Culture Night 2014 will take place on Friday, 19 September from 5pm-11pm.
There’s always so much to do on Culture Night its hard to get to everything. The solution is Culture Night Tours – let someone else guide you around the city! You can download the full programme here. Some tours are booked out already (including the two Georgian Music Trail tours) so get booking. There are still some great tours left. My personal favourites are the Liberties Tour here and the Stoneybatter and Smithfield Tour here.
Dublin Civic Trust are opening their doors to allow the public access to the whole building. The building is not Georgian, it was built in the 1840s, but this is a fantastic opportunity to view one of the city centre’s best-preserved domestic and commercial buildings. You can find out more here.
Its always important to stay well-fed on Culture Night- there is so much to see and do you are best to avoid hangriness, particularly if you are out in a group. The Dublin Whiskey Company are not due to open their doors for a couple of months but you can get a sneak peak of what their premises is like on Friday when they open their doors to showcase local craft food and beer. You can see more here.
There are many venues of eighteenth century interest open on Culture Night this year, so I thought I’d pick out a few that you mightn’t have considered yet…
The Tailors’ Hall, Dublin 8, is a restored Georgian building and was the meeting place of the Guild of Merchant Tailors from 1706 to 1841. It is Dublin’s only surviving guildhall and is now headquarters of An Taisce. On Culture Night you can listen to live classical music played from the balcony overlooking the Great Hall. For more, click here.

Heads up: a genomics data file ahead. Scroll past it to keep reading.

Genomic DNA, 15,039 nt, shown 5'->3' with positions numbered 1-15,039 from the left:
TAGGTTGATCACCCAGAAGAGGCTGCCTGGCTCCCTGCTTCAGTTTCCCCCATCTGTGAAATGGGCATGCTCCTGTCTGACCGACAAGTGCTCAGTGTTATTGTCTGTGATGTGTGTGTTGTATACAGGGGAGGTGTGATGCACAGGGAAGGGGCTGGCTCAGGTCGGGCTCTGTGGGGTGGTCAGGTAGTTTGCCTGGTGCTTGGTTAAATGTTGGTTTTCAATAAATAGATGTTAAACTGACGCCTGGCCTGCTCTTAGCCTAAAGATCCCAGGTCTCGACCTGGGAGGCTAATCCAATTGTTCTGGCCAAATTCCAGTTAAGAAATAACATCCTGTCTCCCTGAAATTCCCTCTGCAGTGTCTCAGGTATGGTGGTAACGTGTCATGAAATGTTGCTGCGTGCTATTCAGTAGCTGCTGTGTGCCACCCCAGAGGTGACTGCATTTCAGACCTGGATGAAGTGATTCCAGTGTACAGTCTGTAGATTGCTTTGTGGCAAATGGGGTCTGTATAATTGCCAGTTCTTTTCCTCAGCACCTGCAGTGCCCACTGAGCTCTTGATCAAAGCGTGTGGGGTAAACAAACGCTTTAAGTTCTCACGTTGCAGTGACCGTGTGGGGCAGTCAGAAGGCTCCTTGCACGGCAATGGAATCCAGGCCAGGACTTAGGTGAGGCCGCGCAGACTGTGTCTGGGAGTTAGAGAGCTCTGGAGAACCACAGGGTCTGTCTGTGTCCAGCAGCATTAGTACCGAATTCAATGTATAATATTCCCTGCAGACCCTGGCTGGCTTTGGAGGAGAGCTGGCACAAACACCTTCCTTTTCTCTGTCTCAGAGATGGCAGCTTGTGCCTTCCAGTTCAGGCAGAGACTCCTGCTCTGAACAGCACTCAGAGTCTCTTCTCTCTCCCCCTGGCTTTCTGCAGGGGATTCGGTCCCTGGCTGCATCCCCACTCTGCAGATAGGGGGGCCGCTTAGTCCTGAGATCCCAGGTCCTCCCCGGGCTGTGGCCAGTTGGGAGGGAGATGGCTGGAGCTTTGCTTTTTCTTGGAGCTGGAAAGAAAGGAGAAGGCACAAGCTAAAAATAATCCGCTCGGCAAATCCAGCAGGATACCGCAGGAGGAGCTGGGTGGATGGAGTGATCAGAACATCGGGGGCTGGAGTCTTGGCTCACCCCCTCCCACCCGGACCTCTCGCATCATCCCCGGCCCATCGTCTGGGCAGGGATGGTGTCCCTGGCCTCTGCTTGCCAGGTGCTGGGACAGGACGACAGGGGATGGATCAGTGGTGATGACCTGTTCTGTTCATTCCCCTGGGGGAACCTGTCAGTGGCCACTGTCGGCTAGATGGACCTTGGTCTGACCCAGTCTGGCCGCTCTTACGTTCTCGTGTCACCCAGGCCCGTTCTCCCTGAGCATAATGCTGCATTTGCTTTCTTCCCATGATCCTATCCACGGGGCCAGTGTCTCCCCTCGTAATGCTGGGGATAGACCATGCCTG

The parish of St Ann was created in 1707 but building work on St Ann’s church did not start until the 1720s. Although the exterior of the church was replaced in 1868, the Georgian interior was designed by Isaac Wills, the architect who is credited with designing St Werburgh’s Church. On Culture Night St Ann’s will present a number of musical performances, including a performance of music from eighteenth-century Dublin which starts at 8.30pm. For more, click here.
Dunsink Observatory opened in 1785. Henry Ussher (1741-90), Trinity College’s first professor of astronomy, was responsible for choosing the Dunsink site, planning the observatory and overseeing construction. The observatory was later the home and workplace of the mathematician William Rowan Hamilton. Culture Night is a great opportunity to take a look around. For more, click here.
UCD’s Newman House comprises of two Georgian townhouses. No.85 St Stephen’s Green built in 1738 and has fine stuccowork by the Lafranchini brothers. No.86 was built by the Whaley family in 1765 and contains stuccowork by Robert West. On Culture Night Newman House will host an exhibition entitled ‘Acts to Arms: The Road to Woodenbridge, September 1914’. For more, see here.